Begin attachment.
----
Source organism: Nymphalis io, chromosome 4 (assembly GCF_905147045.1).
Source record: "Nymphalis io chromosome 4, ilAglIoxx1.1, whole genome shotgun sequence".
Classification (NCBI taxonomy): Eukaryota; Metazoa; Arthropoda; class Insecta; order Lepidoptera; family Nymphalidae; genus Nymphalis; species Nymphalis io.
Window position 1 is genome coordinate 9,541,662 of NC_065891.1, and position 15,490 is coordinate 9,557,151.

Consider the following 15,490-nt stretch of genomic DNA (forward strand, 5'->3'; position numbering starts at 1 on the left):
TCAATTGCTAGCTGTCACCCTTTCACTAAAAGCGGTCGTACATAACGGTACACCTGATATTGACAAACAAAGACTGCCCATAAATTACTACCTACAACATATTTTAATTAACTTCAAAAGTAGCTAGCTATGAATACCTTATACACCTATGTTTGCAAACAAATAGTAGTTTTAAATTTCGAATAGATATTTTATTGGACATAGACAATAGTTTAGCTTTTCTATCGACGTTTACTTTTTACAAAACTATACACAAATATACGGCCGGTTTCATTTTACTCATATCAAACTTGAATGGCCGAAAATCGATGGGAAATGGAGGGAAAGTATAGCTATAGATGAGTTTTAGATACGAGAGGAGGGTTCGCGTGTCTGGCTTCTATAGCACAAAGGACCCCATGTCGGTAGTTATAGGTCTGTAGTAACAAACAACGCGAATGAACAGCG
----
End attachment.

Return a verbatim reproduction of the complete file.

Source organism: Nymphalis io, chromosome 4 (assembly GCF_905147045.1).
Source record: "Nymphalis io chromosome 4, ilAglIoxx1.1, whole genome shotgun sequence".
Classification (NCBI taxonomy): Eukaryota; Metazoa; Arthropoda; class Insecta; order Lepidoptera; family Nymphalidae; genus Nymphalis; species Nymphalis io.
Window position 1 is genome coordinate 9,541,662 of NC_065891.1, and position 15,490 is coordinate 9,557,151.

Consider the following 15,490-nt stretch of genomic DNA (forward strand, 5'->3'; position numbering starts at 1 on the left):
TCAATTGCTAGCTGTCACCCTTTCACTAAAAGCGGTCGTACATAACGGTACACCTGATATTGACAAACAAAGACTGCCCATAAATTACTACCTACAACATATTTTAATTAACTTCAAAAGTAGCTAGCTATGAATACCTTATACACCTATGTTTGCAAACAAATAGTAGTTTTAAATTTCGAATAGATATTTTATTGGACATAGACAATAGTTTAGCTTTTCTATCGACGTTTACTTTTTACAAAACTATACACAAATATACGGCCGGTTTCATTTTACTCATATCAAACTTGAATGGCCGAAAATCGATGGGAAATGGAGGGAAAGTATAGCTATAGATGAGTTTTAGATACGAGAGGAGGGTTCGCGTGTCTGGCTTCTATAGCACAAAGGACCCCATGTCGGTAGTTATAGGTCTGTAGTAACAAACAACGCGAATGAACAGCG